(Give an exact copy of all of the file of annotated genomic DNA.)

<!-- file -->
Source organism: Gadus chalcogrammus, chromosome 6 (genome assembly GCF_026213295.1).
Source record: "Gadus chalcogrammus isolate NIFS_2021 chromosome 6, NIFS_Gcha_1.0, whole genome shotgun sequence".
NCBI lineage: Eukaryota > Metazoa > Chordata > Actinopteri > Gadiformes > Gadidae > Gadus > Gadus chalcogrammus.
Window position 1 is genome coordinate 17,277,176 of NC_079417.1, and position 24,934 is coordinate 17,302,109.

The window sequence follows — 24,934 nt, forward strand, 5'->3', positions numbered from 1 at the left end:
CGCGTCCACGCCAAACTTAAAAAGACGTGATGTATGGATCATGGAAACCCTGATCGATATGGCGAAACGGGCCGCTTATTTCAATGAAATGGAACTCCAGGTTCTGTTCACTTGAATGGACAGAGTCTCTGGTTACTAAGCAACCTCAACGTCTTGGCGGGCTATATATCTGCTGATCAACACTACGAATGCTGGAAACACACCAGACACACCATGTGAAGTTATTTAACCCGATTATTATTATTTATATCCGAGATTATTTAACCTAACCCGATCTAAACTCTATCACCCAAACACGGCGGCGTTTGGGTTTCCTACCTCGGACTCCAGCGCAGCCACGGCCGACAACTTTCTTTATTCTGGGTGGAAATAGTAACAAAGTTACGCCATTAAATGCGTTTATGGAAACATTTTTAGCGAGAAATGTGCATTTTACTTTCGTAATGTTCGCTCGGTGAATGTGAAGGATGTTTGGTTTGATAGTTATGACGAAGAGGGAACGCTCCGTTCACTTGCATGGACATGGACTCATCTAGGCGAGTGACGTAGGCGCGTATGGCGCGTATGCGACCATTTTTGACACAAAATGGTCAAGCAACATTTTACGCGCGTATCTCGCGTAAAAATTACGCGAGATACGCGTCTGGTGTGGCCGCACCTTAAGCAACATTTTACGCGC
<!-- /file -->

Source organism: Gadus chalcogrammus, chromosome 6 (genome assembly GCF_026213295.1).
Source record: "Gadus chalcogrammus isolate NIFS_2021 chromosome 6, NIFS_Gcha_1.0, whole genome shotgun sequence".
NCBI lineage: Eukaryota > Metazoa > Chordata > Actinopteri > Gadiformes > Gadidae > Gadus > Gadus chalcogrammus.
Window position 1 is genome coordinate 17,277,176 of NC_079417.1, and position 24,934 is coordinate 17,302,109.

The window sequence follows — 24,934 nt, forward strand, 5'->3', positions numbered from 1 at the left end:
CGCGTCCACGCCAAACTTAAAAAGACGTGATGTATGGATCATGGAAACCCTGATCGATATGGCGAAACGGGCCGCTTATTTCAATGAAATGGAACTCCAGGTTCTGTTCACTTGAATGGACAGAGTCTCTGGTTACTAAGCAACCTCAACGTCTTGGCGGGCTATATATCTGCTGATCAACACTACGAATGCTGGAAACACACCAGACACACCATGTGAAGTTATTTAACCCGATTATTATTATTTATATCCGAGATTATTTAACCTAACCCGATCTAAACTCTATCACCCAAACACGGCGGCGTTTGGGTTTCCTACCTCGGACTCCAGCGCAGCCACGGCCGACAACTTTCTTTATTCTGGGTGGAAATAGTAACAAAGTTACGCCATTAAATGCGTTTATGGAAACATTTTTAGCGAGAAATGTGCATTTTACTTTCGTAATGTTCGCTCGGTGAATGTGAAGGATGTTTGGTTTGATAGTTATGACGAAGAGGGAACGCTCCGTTCACTTGCATGGACATGGACTCATCTAGGCGAGTGACGTAGGCGCGTATGGCGCGTATGCGACCATTTTTGACACAAAATGGTCAAGCAACATTTTACGCGCGTATCTCGCGTAAAAATTACGCGAGATACGCGTCTGGTGTGGCCGCACCTTAAGCAACATTTTACGCGC